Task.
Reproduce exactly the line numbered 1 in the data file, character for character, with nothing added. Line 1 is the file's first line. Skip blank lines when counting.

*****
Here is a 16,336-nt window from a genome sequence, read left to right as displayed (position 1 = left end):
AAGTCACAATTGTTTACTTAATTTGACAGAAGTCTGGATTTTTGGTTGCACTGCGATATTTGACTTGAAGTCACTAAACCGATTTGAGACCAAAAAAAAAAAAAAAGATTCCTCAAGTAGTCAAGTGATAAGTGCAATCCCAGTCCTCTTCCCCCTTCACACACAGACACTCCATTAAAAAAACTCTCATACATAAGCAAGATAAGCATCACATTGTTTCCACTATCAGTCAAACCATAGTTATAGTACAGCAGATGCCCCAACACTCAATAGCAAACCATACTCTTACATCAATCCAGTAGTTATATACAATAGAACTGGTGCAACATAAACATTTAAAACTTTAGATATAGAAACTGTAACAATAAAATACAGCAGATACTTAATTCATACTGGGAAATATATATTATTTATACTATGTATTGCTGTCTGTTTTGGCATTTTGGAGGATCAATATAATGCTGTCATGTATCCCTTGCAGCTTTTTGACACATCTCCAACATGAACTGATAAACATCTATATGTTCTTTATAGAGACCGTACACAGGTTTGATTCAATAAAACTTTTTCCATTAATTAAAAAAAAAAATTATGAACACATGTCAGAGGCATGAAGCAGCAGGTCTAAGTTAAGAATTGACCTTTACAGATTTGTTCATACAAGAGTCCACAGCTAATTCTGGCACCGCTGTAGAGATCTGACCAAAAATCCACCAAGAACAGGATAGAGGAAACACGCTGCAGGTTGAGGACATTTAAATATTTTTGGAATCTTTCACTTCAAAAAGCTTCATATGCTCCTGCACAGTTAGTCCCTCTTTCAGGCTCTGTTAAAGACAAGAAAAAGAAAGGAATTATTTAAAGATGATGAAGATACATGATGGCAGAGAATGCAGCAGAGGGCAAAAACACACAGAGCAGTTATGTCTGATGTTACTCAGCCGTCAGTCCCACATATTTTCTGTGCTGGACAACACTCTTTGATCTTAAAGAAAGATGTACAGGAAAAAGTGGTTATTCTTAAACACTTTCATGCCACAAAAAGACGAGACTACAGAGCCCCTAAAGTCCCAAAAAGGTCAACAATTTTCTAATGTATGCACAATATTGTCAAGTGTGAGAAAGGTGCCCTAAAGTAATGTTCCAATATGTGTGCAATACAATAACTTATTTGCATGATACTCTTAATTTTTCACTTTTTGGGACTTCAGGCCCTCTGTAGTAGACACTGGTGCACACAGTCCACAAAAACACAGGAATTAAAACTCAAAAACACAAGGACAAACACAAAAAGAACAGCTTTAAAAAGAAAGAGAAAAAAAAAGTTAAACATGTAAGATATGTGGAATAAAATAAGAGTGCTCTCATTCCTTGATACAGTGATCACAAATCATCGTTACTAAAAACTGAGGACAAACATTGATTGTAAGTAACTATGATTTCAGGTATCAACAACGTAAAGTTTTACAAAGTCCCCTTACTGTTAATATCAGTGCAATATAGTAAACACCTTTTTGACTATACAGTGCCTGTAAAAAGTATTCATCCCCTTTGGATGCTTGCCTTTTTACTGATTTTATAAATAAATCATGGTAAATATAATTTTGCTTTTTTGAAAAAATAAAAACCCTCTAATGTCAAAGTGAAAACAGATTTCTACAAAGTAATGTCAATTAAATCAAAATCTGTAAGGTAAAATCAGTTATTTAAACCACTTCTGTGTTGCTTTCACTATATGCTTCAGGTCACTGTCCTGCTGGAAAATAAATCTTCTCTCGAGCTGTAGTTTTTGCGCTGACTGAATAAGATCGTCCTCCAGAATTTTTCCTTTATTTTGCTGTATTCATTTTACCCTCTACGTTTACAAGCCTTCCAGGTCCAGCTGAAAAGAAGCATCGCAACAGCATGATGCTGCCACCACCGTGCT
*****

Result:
Here is a 16,336-nt window from a genome sequence, read left to right as displayed (position 1 = left end):